Choosing Which Main Residence to Cover When Children are Living in Your Old Home


Capital Gain in a Trust with revenue losses. Trust has only one beneficiary.

Trust has revenue loss for the year of $29,788 with a Gross Capital Gain of $200,000 on the sale of the Business.
Therefore accounting distribution is $170212.
Tax return has a Capital Gain (Net after discount and active asset reduction) of $50,000 and the revenue loss of $29,788 resulting in Taxable Income of $20,212.

This $20,212 would then be distributed to the beneficiary’s Income Tax Return showing a loss at Item 13 ($29,788) and a net Capital Gain of $50,000. (Beneficiary has no Capital losses).

Question 1: Is this correct?
Question 2: I have read an example where a $1,000,000 Capital Gain was offset by a $500,000 revenue loss. The $500,000 is paid to a beneficiary.

The example states that:
the Capital Gain still totals $1,000,000 because CGT law does not recognise the revenue loss
as applying to Capital Gains. Because the distribution to beneficiary is half the capital gain, beneficiary counts as being specifically entitled to only $250,000 – that is, half of the distributed amount. Beneficiary is liable to income tax on $250,000 at his marginal rate. However the trust will be liable to income tax on $250,000 as well, at a punitive rate of 45%. This is because the balance of the distribution counts as “income to which no beneficiary is specifically entitled”.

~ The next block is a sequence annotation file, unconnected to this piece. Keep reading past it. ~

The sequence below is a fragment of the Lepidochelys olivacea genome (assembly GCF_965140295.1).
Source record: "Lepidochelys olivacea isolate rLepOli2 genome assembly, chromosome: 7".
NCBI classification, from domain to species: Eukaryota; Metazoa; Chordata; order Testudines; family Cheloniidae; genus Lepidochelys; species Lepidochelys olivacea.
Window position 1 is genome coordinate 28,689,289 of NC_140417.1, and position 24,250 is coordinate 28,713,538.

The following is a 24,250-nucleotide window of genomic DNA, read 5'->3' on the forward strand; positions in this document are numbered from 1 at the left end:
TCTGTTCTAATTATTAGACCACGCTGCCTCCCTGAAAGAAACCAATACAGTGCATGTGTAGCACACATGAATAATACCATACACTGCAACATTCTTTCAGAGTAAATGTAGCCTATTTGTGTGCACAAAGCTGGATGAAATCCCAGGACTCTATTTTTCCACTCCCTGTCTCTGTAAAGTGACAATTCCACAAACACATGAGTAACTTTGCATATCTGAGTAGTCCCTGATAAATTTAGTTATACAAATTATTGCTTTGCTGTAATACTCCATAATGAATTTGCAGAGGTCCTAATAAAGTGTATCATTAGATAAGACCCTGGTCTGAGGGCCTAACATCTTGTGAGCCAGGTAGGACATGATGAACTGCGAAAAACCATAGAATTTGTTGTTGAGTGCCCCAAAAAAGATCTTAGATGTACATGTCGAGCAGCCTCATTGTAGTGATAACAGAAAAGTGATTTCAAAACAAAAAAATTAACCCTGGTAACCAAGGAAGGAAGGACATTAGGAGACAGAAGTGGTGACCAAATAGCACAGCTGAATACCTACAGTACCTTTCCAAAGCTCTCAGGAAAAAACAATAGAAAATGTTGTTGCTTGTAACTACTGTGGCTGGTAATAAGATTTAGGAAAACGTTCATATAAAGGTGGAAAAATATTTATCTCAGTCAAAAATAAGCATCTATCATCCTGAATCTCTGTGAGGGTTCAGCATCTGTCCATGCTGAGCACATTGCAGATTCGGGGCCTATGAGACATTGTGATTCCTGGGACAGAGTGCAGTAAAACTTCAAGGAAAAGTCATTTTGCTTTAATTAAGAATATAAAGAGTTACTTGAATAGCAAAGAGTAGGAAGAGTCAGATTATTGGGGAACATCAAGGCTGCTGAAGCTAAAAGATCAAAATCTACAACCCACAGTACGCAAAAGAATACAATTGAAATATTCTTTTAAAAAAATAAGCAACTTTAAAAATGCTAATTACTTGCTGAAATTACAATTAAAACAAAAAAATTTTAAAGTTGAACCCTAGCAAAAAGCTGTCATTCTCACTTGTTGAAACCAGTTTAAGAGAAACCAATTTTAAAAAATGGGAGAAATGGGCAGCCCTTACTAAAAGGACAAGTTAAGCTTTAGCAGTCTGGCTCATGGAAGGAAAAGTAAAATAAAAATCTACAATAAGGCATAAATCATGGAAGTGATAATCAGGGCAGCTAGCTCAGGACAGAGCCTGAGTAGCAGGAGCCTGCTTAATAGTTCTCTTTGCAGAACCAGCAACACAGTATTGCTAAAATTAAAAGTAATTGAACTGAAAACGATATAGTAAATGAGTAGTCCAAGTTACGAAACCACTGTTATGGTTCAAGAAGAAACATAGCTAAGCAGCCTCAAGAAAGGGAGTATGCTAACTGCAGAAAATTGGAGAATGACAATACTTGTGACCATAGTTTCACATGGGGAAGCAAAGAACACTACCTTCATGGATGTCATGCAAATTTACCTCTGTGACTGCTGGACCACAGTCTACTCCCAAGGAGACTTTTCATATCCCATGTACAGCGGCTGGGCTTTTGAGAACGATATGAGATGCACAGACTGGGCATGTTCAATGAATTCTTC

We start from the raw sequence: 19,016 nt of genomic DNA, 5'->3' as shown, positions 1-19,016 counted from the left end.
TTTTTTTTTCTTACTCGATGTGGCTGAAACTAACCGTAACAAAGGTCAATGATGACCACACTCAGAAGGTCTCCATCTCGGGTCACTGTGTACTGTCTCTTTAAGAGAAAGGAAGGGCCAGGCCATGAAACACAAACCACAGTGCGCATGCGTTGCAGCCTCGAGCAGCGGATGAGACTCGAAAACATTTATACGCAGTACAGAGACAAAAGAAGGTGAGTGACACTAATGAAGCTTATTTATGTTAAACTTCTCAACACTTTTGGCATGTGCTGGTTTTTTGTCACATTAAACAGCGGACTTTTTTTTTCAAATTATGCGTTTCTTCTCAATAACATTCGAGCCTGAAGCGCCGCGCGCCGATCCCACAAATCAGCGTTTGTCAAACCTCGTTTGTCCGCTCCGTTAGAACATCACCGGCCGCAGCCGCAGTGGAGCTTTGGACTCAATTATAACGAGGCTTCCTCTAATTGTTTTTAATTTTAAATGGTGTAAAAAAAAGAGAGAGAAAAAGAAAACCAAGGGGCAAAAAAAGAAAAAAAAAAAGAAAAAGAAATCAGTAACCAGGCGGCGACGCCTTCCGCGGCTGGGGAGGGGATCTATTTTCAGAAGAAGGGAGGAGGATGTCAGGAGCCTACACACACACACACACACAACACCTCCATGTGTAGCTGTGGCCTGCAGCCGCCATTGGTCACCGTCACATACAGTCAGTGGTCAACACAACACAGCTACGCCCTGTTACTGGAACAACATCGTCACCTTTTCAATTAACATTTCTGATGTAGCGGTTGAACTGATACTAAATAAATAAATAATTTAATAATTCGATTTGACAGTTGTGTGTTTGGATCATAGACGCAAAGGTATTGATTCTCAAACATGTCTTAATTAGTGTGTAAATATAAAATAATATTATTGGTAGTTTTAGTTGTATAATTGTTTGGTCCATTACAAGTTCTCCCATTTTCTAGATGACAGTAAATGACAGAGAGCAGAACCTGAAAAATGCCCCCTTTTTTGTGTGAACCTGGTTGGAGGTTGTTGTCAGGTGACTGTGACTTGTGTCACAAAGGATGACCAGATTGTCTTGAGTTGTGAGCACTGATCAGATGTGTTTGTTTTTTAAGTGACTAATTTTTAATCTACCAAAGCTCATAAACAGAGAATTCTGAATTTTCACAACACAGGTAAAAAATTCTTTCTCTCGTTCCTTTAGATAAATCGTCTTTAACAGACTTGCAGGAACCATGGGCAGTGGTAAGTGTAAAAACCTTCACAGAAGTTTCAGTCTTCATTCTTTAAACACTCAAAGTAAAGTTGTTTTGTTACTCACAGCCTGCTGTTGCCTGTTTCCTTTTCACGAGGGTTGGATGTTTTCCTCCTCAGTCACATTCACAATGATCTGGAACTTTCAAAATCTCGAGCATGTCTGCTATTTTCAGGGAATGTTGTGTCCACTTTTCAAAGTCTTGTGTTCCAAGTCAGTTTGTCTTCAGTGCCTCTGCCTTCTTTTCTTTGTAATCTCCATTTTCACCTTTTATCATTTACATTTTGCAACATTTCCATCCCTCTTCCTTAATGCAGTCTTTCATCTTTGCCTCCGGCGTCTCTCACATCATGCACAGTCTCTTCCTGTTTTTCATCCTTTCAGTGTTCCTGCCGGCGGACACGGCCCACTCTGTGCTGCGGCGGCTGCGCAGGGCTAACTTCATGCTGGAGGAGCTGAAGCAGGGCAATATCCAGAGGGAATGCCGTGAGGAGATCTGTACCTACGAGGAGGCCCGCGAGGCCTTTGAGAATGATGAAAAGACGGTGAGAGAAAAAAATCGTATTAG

Question 3: depending on the answer to the above would it be better (or possible) to distribute the Capital Gain only and retain the Revenue Loss to carry forward.? If so how would this be reflected in the Income Tax Return of the Trust and Individual?


You are lucky there is just one beneficiary.

The CGT concessions flow through to the beneficiary. That is the capital gain is grossed back up again and distributed but the beneficiary is entitled to the same CGT concessions that the trust was entitled to.

Yes 1) is correct re item 13 and net capital gain it is just the total capital gain that will be grossed right back up.

Yes the revenue loss only comes into play against the capital gain when calculating the over all taxable income and a trust revenue loss can only be distributed if the trust actually has an accounting profit to distribute.